Appellants' contentions are not well taken. The trial had been delayed by a series of earlier motions. The affidavit was sufficient ground for the search warrant and counsel had presented no fact calling it into question. While the evidence was seized not in the search under the warrant but in the search incident to the arrest, the court properly considered the showing of probable cause for the search in determining whether the belated attack on the arrest was designed for trial delay.
In any case, the evidence developed on trial makes it quite plain that a hearing on probable cause for the arrest would have been of no avail to Hunter, cf. United States v. Culotta, 413 F.2d 1343, 1345-1346 (2d Cir.), cert. denied, 396 U.S. 1019, 90 S.Ct. 586, 24 L.Ed.2d 510 (1969). We find no reversible error here.
The defendants also contend that there was insufficient evidence as to the guilt of Bellamy and Mann to allow the case to go to the jury. This contention is also without merit. Copeman testified that on virtually every occasion when the mill was in operation the packaging was done in Bellamy's apartment, that on each occasion both Bellamy and Mann were present and participated in the packaging operation including November 29, 1967. Since the jury returned verdicts of guilty, if there was substantial evidence, the evidence must be viewed most favorably to the government. Glasser v. United States, 315 U. S. 60, 62 S.Ct. 457, 86 L.Ed 680 (1942); United States v. Tropiano, 418 F.2d 1069, 1075 (2d Cir. 1969). Copeman's testimony as to the participation of Bellamy and Mann was clearly sufficient to present a prima facie case.
Finally, appellants contend that Judge Palmieri erred in his instructions to the jury in that he failed sufficiently to caution the jury as to Copeman's credibility and that he indicated his own belief in defendants' guilt. These claims are also without merit. As to Copeman, Judge Palmieri said to the jury:
Now, I want to talk about Copeman because so much was said about him during the course of the summations by counsel that his credibility has been greatly attacked. Of course, Copeman I think everybody will agree, is a despicable character. He not only admitted his guilt of these serious crimes but by his own testimony he admitted that as a youthful offender he was convicted of marihuana and robbery violations of law, he was later convicted of first degree robbery and given a very long sentence of 20 to 30 years, which was later reduced, and then, in connection with his activity in this case, he was charged as a parole violator under New York State law and for that, and because he received stolen goods, he was sent back to jail, where he is now, and he admitted on the stand that he owed 15 years to New York State on the pending charges from which he was paroled.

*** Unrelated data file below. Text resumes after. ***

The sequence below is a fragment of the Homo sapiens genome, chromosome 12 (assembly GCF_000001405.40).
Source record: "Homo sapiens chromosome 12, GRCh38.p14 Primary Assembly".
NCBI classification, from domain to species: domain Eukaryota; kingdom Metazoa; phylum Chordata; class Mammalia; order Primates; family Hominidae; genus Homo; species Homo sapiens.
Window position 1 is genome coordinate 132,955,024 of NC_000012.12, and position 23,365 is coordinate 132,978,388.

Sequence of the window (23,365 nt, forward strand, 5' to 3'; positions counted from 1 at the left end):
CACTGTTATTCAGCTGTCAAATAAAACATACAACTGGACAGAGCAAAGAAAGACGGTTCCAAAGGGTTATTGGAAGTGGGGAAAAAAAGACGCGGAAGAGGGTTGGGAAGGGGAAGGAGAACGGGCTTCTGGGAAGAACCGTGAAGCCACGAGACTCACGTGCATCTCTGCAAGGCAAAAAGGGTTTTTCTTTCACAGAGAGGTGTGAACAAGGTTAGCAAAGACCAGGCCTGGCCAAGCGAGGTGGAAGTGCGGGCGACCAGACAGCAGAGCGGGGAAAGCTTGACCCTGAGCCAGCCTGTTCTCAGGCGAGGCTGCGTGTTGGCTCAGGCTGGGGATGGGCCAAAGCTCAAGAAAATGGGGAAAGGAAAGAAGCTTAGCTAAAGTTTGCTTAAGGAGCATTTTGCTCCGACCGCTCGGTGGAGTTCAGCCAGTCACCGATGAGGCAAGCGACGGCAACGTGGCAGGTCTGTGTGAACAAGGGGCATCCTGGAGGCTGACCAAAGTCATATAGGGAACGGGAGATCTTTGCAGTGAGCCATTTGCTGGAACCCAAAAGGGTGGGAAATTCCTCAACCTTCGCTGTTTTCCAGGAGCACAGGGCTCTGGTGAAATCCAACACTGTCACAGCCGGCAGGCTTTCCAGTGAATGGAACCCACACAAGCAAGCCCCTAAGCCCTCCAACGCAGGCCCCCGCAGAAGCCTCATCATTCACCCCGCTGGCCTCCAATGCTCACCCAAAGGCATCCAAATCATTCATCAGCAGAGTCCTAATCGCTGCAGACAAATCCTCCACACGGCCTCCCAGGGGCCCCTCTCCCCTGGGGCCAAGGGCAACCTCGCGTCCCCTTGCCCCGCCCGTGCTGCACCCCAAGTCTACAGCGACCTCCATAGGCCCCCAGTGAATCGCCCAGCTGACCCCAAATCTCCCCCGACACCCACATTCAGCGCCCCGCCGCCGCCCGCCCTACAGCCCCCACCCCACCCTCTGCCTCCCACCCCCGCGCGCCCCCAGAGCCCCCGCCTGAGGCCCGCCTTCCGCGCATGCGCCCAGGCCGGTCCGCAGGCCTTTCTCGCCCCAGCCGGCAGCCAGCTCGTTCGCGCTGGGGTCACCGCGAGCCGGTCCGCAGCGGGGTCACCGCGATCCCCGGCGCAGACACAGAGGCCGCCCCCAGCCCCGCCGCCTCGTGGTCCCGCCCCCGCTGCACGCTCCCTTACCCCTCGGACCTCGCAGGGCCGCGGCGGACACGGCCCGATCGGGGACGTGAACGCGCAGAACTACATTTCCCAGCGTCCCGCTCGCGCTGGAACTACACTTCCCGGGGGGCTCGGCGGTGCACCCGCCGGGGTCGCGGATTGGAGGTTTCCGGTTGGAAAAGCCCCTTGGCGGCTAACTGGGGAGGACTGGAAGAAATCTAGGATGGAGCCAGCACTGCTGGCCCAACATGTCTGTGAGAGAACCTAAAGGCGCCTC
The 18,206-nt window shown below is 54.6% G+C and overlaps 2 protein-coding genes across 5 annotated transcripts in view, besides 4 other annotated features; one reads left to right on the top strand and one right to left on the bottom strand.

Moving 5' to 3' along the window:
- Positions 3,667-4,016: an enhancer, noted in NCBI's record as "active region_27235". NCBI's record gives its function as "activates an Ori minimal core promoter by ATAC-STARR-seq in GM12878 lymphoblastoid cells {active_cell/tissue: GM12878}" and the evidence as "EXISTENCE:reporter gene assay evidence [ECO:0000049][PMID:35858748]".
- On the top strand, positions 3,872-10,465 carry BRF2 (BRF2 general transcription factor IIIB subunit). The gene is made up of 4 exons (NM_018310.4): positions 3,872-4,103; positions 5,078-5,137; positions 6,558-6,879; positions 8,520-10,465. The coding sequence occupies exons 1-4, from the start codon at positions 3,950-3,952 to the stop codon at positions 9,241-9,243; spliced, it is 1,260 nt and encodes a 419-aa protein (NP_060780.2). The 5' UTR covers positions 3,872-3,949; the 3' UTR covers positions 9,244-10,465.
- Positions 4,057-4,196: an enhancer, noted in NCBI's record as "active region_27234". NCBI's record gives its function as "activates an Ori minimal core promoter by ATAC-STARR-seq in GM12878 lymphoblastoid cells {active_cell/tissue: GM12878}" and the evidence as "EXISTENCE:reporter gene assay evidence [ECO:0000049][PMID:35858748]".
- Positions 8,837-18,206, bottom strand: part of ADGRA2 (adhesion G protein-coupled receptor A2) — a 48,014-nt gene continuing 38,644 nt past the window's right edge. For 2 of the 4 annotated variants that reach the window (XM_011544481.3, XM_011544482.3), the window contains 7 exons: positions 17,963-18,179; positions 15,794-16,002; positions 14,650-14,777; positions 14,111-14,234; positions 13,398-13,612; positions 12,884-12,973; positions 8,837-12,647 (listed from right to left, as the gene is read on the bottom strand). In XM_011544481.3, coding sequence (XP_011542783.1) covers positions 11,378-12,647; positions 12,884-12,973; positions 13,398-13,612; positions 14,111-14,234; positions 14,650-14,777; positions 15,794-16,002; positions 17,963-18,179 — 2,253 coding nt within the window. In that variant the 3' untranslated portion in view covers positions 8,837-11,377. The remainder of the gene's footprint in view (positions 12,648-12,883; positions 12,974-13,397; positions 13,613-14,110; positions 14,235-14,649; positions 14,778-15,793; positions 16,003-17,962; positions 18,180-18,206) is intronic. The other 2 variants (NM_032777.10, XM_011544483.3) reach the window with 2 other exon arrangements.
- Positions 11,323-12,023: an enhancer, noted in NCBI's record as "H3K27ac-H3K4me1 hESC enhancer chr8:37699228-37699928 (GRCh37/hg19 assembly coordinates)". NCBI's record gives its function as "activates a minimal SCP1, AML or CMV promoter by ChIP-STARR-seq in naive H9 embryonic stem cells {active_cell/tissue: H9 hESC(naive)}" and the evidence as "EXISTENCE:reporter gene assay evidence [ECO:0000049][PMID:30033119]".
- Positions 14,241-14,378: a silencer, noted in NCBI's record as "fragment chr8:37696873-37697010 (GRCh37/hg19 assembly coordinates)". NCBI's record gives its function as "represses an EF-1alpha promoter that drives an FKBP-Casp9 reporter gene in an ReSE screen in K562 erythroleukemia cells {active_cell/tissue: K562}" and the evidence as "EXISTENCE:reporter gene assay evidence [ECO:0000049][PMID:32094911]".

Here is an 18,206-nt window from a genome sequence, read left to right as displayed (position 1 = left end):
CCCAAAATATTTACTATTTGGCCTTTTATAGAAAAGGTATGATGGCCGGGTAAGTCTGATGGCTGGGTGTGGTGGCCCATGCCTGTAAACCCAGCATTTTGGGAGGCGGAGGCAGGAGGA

Now, what are you going to do with a witness like that? You can disbelieve him because he is definitely no good, or should you give him some credence? That depends upon your common sense and good judgment. You know, witnesses come in all shapes and sizes, and just as it is possible for a despicable character to tell the truth, it is just as possible for a person with good character not to tell the truth. The precious gift that you ladies and gentlemen bring to the courtroom is that judgment which you exercise with respect to the truth and veracity of witnesses. You will have to decide the extent to which he is worthy of belief.
These instructions appear fully adequate under the circumstances and, in any event, no instructions as to Copeman were requested by defense counsel, nor was any objection made to the instructions as given.
The appellants also allege that Judge Palmieri used phrases which suggested to the jury his belief in appellants' guilt such as referring to Oree as "the ringleader and entrepreneur," or stating that the agents arrived "just in the nick of time" catching the defendants "literally redhanded," or that "the evidence against Hunter * * * looms very large in this case." In each instance of alleged prejudice, the court preceded its remarks with statements such as "if you accept all the evidence submitted by the government and draw from it the inferences which they suggest * * *" and at the conclusion of the instructions the court stated: "please do not attribute to any of the comments that I have made any desire to inflict any conclusion on you."1 Although Judge Palmieri's choice of words might, in a few instances, have been different, appellants present no convincing arguments that they were sufficiently prejudicial to justify a reversal.
See United States v. Kahaner, 317 F.2d 459 (1963):
It is quite impracticable for a trial judge, summarizing a case to a jury, to develop each piece of evidence offered in support of an indictment, each item offered in rebuttal, and each opposing inference sought to be drawn. An appellate court reviewing such a summary not only must consider it as a whole but must place it in the setting created by the jury's hearing of the evidence and the summations of counsel. Many of appellants' contentions on this phase of the case read as if Judge Weinfeld alone had heard the witnesses and the summations, with the jury receiving nothing but the charge. Although on such a hypothesis the summary here would not have adequately conveyed the case of either side, nothing follows from that; if the judge had thought the jury was solely dependent on his summary, he would surely have made a quite different one. True, "The evidence, if stated at all, should be stated accurately, as well that which makes in favor of a party as that which makes against him" [citations omitted]; but if this were pressed to the extent of requiring the inclusion of every thrust and counter-thrust, the judge would be taking over the province of the witnesses and of counsel. [317 F.2d at 479.]